Even though we youth workers intrinsically know this, it can be difficult to acknowledge when we ourselves suffer from the concept of perfection. We might procrastinate, struggle to share our feelings, or even become obsessed with to-do lists.
Here are some simple tips.
- Make small steps toward completing overwhelming tasks.
- Ensure your goals are realistic and attainable.
- At a given time, focus on just one activity or task.
- Embrace the fact that everyone makes mistakes.
If you suspect that perfectionism is interfering with your wellbeing and causing anxiety, speak to your doctor or visit:
Wednesday 17th May
Do you experience work anxiety that makes you feel stressed and off balance?
Everyday millions of young people benefit from the wonderful world of youth work. As youth workers we strive to offer opportunities that support young people’s personal, social, and educational development.
At times though we come across quite complex situations and/or safeguarding issues. Working with vulnerable young people and families can impact us directly and may cause us to have various stress reactions.
We may feel out of our depth, not sure what to do. It’s important to recognise that the feelings of anxiety, worry, or fear that accompany these situations are normal and with clear processes and support these feelings will be more manageable.
- Take control of what you can.
- Read over and understand your safeguarding policy.
- Remember you are not alone, speak with your DSL.
- If you still need support don’t be afraid to reach out for help.
Do you know about The Safeguarding and Risk Management Hub. (The Hub) it is a freely accessible online resource providing guidance, support, advice for organisations and individuals working with young people
Thursday 18th May
Rethinking your bedtime routine can help you sleep better.
Getting enough sleep is essential for our wellbeing. But when you’re overwhelmed emotionally, it can be extremely difficult to fall asleep and stay asleep. Rethinking your bedtime routine may help. You can achieve a more restful night’s sleep by following these healthy sleeping suggestions:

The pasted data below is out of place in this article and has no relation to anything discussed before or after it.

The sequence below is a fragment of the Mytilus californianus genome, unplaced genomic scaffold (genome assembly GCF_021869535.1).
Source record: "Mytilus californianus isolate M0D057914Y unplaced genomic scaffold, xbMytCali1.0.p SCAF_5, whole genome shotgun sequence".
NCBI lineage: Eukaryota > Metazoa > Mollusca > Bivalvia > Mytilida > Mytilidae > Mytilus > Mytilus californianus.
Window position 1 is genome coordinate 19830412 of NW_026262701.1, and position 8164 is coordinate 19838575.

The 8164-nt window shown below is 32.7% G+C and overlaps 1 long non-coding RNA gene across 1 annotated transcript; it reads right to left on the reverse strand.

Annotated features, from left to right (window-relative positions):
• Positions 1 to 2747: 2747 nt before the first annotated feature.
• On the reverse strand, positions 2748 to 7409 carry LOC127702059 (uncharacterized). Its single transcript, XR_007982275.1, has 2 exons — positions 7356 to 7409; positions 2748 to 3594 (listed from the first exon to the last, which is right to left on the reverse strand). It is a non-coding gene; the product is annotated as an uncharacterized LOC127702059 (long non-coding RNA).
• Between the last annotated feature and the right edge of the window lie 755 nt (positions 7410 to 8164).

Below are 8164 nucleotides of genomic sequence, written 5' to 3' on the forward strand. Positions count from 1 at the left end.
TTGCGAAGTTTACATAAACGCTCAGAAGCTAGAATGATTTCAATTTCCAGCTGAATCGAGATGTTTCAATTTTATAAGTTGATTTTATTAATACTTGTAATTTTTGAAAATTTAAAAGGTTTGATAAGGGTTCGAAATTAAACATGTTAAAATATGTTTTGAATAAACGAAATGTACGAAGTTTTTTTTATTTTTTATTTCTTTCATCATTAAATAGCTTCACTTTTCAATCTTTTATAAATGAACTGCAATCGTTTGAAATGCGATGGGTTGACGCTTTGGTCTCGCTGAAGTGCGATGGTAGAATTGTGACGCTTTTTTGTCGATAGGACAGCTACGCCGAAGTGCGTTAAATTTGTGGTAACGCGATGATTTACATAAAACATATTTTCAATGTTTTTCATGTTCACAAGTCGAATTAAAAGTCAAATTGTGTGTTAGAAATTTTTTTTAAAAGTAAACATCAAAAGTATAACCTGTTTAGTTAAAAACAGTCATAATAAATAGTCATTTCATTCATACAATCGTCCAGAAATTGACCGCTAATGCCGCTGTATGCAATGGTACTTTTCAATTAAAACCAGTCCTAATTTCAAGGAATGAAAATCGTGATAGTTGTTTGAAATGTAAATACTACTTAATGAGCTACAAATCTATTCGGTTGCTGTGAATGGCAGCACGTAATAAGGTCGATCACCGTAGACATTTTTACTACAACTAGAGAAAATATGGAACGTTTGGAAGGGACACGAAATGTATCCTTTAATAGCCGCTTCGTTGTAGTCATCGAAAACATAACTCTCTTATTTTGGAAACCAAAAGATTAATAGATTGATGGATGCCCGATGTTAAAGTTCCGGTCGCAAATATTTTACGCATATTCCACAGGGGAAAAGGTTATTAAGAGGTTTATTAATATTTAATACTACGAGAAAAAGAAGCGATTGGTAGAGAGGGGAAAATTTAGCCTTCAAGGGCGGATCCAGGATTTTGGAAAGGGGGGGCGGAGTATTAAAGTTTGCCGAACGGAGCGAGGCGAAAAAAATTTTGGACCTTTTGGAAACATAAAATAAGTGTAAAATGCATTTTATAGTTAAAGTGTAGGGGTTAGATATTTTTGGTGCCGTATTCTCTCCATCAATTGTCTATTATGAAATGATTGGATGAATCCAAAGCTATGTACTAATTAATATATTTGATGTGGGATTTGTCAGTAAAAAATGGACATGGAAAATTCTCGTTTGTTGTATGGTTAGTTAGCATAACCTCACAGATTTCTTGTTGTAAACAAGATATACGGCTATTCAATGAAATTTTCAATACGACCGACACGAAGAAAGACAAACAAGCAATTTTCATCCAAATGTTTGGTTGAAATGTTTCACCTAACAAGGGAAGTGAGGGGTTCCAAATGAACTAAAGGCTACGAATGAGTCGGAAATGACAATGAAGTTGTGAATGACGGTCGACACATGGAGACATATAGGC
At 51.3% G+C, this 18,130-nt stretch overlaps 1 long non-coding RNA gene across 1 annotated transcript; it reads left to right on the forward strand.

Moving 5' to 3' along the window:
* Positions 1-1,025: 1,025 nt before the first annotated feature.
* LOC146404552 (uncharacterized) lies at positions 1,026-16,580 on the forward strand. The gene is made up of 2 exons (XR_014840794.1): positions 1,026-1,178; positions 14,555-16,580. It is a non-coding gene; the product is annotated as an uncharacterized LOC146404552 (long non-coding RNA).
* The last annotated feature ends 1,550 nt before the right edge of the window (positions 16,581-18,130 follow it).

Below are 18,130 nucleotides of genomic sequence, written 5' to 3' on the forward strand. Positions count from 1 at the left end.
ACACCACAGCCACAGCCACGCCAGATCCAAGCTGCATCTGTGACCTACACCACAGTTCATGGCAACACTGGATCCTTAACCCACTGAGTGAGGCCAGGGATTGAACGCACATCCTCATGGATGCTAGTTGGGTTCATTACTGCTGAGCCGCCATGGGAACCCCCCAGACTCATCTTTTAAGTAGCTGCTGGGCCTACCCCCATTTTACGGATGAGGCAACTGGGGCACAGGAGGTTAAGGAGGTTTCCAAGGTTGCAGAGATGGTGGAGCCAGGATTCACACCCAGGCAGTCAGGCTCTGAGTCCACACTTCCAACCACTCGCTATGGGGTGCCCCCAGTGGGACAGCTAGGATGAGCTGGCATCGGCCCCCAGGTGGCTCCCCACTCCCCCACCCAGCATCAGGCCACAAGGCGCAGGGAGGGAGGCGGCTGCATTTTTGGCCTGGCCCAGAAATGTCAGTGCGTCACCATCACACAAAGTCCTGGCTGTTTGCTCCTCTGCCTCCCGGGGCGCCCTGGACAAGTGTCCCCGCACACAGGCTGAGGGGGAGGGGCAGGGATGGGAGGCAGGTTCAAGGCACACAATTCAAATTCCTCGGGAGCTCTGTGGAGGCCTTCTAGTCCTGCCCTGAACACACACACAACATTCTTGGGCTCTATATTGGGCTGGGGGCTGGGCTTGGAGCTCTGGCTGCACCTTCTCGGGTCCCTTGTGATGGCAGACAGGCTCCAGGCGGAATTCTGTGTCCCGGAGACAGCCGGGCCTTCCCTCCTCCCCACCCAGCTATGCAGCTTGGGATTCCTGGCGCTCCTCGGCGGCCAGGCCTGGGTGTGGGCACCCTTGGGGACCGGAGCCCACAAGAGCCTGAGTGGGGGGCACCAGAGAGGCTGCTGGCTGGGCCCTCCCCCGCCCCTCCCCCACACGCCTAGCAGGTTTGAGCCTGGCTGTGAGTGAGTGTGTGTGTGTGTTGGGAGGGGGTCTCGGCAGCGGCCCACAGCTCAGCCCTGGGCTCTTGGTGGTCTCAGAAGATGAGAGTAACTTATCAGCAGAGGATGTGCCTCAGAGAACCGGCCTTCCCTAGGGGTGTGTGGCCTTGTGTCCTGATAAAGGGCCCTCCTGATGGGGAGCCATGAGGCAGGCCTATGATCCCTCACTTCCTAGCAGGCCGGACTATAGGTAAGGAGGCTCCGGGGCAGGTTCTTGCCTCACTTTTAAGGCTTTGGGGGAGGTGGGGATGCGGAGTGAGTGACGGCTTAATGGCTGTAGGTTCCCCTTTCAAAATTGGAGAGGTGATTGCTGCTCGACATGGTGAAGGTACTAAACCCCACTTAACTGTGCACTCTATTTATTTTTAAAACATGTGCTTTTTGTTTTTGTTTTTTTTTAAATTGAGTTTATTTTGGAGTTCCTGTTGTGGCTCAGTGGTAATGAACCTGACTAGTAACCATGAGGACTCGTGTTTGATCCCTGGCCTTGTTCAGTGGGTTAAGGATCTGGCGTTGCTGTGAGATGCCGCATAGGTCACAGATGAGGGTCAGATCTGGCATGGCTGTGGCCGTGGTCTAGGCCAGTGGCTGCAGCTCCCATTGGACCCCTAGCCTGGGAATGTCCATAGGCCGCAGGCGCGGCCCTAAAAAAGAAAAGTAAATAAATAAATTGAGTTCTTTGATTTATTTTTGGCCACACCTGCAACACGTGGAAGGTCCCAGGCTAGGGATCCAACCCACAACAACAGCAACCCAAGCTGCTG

During the day
- Make your bed.
- Make sure you get enough natural light.
- Make sure you’re not hungry or full before bed.
- Take it easy on the caffeine.
- Try listening to some mindfulness such as the Head Space App.
- Turn your phone off.
- Oh, and a warm bath.
- Before you go to sleep, grab a milky drink.
If you can’t get to sleep at night because your mind is in overdrive, then take some time to write your thoughts down. That way it’s out of your head on the paper. It will be easier to deal with the issue after a nice night’s rest.
If you suspect that insomnia is interfering with your well-being, speak to your doctor.
Friday 19th May
Reconnect, get connected and stay on track
As youth workers we all know that our mental health and well-being can be improved by taking five simple evidence-based steps:
- Be active.
- Take notice.
- Keep learning.
I am sure you would agree that Youth Work provides the spaces needed to support young people’s mental health and wellbeing and it is a highly rewarding profession. Youth workers can make a positive difference to the lives of the young people they engage with. However, the work takes place in a variety of places and settings which means it can be a busy and often stressful environment to work in. It’s imperative for youth workers to connect with one another, take notice of trends happening on the ground and keep learning from each other. That’s why we hold our regular Tea breaks and Supper clubs. They are dedicated spaces to explore complex themes in more context.